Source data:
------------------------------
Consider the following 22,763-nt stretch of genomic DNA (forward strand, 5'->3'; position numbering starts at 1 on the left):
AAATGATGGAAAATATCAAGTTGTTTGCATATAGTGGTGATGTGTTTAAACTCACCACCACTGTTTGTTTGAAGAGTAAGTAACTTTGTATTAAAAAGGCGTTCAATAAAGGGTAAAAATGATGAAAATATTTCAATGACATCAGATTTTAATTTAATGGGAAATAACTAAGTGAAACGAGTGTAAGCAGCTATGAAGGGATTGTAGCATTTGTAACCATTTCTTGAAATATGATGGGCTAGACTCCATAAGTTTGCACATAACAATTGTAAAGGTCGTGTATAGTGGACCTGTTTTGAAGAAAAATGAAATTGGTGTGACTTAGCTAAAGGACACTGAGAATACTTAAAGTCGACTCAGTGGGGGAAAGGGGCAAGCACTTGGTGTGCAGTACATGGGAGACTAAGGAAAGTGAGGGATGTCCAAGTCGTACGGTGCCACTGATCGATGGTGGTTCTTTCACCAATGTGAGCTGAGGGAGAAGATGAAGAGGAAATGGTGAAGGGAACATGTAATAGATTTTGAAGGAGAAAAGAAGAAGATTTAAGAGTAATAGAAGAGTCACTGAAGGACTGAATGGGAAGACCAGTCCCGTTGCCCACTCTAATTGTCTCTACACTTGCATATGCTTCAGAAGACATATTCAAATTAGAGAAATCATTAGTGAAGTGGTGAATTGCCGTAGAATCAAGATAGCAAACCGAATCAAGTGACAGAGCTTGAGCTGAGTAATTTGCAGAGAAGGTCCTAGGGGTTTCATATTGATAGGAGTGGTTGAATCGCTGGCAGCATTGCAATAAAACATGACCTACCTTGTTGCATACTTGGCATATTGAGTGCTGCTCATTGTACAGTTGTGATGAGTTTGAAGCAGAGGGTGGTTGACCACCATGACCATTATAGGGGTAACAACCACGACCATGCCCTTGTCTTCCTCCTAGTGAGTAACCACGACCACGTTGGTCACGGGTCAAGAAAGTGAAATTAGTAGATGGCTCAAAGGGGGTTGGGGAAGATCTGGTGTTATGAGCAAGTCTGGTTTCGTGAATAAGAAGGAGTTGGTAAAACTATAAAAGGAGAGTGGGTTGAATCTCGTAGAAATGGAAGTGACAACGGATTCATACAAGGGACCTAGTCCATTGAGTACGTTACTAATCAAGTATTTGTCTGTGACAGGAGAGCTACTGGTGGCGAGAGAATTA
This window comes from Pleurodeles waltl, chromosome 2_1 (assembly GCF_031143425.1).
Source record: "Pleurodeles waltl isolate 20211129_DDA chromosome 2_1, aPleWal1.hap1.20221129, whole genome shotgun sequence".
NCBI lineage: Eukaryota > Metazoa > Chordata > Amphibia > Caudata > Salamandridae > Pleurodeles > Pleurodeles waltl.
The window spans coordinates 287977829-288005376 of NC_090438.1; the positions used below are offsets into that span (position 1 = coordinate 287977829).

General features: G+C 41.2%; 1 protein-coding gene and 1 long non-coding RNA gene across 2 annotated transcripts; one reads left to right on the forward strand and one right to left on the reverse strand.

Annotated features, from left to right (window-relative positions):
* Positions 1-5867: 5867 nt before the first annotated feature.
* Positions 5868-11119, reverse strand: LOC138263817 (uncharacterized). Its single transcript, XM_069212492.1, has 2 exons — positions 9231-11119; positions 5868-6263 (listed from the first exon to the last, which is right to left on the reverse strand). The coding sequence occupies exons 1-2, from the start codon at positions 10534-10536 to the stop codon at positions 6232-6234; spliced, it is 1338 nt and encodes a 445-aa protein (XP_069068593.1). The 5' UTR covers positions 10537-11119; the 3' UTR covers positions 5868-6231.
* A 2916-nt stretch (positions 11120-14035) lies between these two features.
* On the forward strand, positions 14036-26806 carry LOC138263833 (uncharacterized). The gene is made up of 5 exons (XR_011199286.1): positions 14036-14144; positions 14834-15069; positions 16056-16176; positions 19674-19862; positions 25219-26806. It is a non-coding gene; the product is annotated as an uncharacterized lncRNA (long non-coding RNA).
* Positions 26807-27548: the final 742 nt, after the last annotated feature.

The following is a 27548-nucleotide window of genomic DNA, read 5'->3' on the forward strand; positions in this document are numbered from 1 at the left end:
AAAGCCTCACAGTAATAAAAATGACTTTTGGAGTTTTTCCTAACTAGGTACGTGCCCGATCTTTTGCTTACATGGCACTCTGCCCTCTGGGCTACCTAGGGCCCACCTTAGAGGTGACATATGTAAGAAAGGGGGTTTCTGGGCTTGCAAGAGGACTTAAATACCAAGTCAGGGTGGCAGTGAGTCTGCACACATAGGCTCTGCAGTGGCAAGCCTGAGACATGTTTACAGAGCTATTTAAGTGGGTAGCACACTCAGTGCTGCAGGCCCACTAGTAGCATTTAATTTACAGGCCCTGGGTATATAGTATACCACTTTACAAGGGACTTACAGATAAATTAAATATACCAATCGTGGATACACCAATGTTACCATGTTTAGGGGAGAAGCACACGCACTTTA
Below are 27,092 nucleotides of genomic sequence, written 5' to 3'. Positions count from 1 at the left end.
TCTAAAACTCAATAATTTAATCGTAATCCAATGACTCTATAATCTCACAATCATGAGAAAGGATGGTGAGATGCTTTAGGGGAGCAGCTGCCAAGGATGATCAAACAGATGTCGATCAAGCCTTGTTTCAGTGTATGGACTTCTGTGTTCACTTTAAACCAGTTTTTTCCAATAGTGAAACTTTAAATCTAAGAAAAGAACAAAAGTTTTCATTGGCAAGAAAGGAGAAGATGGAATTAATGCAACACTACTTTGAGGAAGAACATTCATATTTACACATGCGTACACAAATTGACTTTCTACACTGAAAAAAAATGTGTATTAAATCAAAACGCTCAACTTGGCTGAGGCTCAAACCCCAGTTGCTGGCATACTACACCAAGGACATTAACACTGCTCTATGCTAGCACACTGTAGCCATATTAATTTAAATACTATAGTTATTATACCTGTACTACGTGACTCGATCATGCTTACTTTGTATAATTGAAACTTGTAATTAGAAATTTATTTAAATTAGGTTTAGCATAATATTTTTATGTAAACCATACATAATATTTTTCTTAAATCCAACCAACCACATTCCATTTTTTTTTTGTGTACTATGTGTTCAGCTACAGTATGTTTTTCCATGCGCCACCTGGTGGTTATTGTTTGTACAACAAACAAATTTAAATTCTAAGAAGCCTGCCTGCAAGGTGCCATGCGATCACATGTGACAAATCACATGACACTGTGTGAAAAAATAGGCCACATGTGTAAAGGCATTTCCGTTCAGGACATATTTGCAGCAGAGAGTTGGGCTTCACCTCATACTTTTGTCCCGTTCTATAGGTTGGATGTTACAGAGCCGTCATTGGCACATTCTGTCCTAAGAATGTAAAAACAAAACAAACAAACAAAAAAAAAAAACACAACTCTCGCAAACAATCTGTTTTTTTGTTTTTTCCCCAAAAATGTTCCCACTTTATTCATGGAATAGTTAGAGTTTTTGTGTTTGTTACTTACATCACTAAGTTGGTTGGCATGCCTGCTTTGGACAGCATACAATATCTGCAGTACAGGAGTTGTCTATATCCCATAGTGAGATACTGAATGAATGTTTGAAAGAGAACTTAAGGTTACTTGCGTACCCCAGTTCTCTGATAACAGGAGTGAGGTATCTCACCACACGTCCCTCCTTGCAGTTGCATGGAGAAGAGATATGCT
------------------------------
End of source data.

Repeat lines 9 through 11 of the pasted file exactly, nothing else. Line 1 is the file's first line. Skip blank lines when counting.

* Positions 1-5867: 5867 nt before the first annotated feature.
* Positions 5868-11119, reverse strand: LOC138263817 (uncharacterized). Its single transcript, XM_069212492.1, has 2 exons — positions 9231-11119; positions 5868-6263 (listed from the first exon to the last, which is right to left on the reverse strand). The coding sequence occupies exons 1-2, from the start codon at positions 10534-10536 to the stop codon at positions 6232-6234; spliced, it is 1338 nt and encodes a 445-aa protein (XP_069068593.1). The 5' UTR covers positions 10537-11119; the 3' UTR covers positions 5868-6231.
* A 2916-nt stretch (positions 11120-14035) lies between these two features.